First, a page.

F Nandawathie, a widow in the village, has taken full advantage of the opportunities that rainwater harvesting has brought her family. With a better water supply now close at hand, she began by growing a few vegetables. The income from selling these helped her to open a small shop on her doorstep. This increased her earnings still further, enabling her to apply for a loan to install solar power in her house. She is now thinking of building another tank in her garden so that she can grow more vegetables. Nandawathie also feels safer now that she no longer has to fetch water from the village well in the early morning or late evening. She says that her children no longer complain so much of diarrhoea. And her daughter Sandamalee has more time for school work.

G In the short term, and on a small scale, the project has clearly been a success. The challenge lies in making such initiatives sustainable and expanding their coverage. At a purely technical level, rainwater harvesting is evidently sustainable. In Muthukandiya, the skills required to build and maintain storage tanks were taught fairly easily and can be shared by the two trained masons, who are now finding work with other development agencies in the district.

H The non-structural elements of the work, especially it’s financial and organizational, present a bigger challenge. A revolving fund was set up, with households that had already benefited agreeing to contribute a small monthly amount to pay for maintenance, repairs and new tanks. However, it appears that the revolving fund concept was not fully understood and it has proved difficult to get households to contribute. Recovering costs from interventions that do not generate income directly will always be a difficult proposition, although this can be overcome if the process is explained more fully at the outset.

I The Muthkandiya initiative was planned as a demonstration project, to show that community-based drought mitigation through rainwater harvesting was feasible. Several other organizations have begun their own projects using the same approach. The feasibility of introducing larger tanks is being investigated.

J However, a lot of effort and patience are needed to generate the interest, develop the skills and organize the management structures needed to implement sustainable community-based projects. It will probably be some time before rainwater harvesting technologies can spread rapidly and spontaneously across the district’s villages, without external support.

Questions 28-33
Answer the questions below. Choose NO MORE THAN THREE WORDS AND/OR A NUMBER from the passage for each answer.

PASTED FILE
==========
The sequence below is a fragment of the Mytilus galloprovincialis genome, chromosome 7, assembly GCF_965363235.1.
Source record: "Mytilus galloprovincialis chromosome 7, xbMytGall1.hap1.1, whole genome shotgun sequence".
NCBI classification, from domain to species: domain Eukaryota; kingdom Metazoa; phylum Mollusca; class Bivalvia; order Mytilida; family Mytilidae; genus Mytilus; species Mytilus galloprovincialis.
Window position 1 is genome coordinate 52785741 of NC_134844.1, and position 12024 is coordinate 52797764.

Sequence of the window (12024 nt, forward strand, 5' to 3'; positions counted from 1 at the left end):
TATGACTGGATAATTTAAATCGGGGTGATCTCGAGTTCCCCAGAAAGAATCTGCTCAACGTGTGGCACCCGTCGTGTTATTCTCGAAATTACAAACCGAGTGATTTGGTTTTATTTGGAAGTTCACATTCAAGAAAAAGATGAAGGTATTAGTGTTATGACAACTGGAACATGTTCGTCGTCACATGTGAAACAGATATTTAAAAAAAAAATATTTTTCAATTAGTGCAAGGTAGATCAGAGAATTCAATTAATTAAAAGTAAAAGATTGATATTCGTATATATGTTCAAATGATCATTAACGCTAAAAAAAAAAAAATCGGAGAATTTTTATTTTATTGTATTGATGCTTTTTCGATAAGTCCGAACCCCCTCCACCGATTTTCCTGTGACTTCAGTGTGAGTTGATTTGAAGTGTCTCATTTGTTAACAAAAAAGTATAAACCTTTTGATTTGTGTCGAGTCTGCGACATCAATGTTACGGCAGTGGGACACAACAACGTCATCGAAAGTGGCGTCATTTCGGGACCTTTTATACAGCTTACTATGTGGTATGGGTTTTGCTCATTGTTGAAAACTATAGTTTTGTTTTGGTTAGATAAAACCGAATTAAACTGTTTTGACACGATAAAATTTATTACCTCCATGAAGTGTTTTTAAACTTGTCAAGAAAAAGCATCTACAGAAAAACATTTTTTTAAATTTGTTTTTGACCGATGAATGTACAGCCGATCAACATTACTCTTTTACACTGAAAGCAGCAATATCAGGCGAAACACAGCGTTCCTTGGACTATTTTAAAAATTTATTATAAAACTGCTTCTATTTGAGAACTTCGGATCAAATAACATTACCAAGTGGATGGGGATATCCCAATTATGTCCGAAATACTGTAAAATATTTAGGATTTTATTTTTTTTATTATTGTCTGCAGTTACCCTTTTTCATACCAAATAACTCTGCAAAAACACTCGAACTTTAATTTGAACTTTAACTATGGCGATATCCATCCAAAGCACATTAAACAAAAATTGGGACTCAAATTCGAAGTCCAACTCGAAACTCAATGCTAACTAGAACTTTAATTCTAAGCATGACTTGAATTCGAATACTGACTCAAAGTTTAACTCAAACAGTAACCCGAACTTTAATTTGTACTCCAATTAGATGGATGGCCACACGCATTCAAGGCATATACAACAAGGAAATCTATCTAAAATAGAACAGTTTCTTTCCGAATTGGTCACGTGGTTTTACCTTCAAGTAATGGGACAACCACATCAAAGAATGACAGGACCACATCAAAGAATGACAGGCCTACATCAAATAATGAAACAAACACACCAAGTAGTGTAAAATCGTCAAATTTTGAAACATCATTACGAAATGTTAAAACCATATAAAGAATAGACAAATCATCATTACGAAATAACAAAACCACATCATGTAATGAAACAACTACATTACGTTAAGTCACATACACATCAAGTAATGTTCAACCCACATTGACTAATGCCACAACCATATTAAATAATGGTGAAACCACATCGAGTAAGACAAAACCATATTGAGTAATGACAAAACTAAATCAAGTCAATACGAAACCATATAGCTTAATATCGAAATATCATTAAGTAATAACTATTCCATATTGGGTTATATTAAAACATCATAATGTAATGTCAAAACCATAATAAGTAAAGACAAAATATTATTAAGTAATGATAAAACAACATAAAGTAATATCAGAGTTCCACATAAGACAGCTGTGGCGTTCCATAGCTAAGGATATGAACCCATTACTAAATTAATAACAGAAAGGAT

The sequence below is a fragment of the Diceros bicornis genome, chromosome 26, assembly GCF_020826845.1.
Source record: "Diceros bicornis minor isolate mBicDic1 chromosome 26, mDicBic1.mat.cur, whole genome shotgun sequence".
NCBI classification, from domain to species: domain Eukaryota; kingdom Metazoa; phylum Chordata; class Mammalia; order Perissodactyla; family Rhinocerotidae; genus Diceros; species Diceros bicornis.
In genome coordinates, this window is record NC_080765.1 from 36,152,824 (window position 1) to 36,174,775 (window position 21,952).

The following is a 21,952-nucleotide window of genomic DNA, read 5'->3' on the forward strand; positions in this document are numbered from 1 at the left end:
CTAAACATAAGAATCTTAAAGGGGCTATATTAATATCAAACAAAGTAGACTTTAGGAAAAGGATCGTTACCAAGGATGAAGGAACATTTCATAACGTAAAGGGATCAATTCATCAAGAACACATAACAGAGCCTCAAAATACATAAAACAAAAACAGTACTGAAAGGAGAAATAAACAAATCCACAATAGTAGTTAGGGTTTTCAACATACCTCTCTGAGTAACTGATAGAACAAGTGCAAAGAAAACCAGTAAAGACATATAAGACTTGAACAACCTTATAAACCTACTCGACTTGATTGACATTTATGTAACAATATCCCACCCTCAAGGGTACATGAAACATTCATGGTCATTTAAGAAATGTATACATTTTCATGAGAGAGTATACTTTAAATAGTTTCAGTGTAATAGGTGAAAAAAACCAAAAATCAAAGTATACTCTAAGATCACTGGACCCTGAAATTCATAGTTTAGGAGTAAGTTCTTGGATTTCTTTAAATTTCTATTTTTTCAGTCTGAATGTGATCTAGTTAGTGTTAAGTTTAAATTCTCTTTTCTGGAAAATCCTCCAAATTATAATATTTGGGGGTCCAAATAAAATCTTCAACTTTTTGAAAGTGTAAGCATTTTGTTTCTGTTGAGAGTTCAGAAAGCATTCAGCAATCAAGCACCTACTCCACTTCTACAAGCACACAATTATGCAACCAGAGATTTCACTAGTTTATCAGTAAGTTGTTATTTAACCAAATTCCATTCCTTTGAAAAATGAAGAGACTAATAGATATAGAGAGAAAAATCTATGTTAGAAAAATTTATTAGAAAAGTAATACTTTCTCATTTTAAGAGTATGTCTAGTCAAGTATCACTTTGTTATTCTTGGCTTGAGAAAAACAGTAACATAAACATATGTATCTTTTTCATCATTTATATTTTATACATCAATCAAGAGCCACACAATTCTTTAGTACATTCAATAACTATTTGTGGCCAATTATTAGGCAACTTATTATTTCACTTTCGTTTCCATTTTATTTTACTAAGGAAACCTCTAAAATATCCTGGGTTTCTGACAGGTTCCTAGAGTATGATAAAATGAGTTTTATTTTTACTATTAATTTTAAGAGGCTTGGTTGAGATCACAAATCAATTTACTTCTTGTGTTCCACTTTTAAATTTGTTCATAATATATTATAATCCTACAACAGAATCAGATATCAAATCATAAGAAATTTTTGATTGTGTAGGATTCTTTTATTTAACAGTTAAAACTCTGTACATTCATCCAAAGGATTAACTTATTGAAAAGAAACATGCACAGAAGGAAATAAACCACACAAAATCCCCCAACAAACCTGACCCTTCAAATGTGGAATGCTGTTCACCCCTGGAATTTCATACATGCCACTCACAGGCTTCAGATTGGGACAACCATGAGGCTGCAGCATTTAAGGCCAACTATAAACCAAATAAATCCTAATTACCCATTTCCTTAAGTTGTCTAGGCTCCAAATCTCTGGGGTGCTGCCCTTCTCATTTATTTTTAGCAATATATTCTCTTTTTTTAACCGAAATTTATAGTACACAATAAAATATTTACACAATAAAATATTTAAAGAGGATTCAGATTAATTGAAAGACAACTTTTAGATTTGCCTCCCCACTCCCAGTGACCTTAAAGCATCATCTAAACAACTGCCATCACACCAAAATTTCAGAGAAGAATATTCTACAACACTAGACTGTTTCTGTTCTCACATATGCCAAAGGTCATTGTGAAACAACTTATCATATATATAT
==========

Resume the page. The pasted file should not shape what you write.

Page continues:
28. What is the major way for local people make barely support of living in Muthukandiya village?
29. Where can adult workers make extra money from in daytime?
30. What has been dug to supply water for daily household life?
31. In which year did the plan of a new project to lessen the effect of drought begins?
32. Where do the gutters and pipes collect rainwater from?
33. What helps the family obtain more water for domestic needs than those relying on only wells and ponds?

Questions 34-40
Do the following statements agree with the information given in reading passage? In boxes 34-40 on your answer sheet, write

YES                  if the statement agrees with the views of the writer
NO                   if the statement contradicts the views of the writer
NOT GIVEN      if it is impossible to say what the writer thinks about this

34. Most of the government’s actions and other programs have somewhat failed.
35. Masons were trained for the constructing parts of the rainwater harvesting system.
36. The cost of rainwater harvesting systems was shared by local villagers and the local government.
37. Tanks increase both the amount and quality of the water for domestic use.
38. To send her daughter to school, a widow had to work for a job in a rainwater harvesting scheme.
39. Households benefited began to pay part of the maintenance or repairs.
40. Training two masons at the same time is much more preferable to training a single one.

1. D
2. H
3. A
4. G
5. E
6. F
7. C
8. B
9. B
10. B
11. True
12. False
13. True
14. Not given
15. E
16. B
17. E
18. F
19. A
20. Birch trees
21. Russian rivers
22. Pumps
23. Cables
24. Volcanic explosions
25. C
26. D
27. A
28. Crop production
29. Sugar-cane plantations
30. Three wells/ 3 well
31. 1998
32. Roofs of houses
33. Rainwater storage tanks
34. Not given
35. Yes
36. No
37. Yes
38. No
39. Yes
40. Not given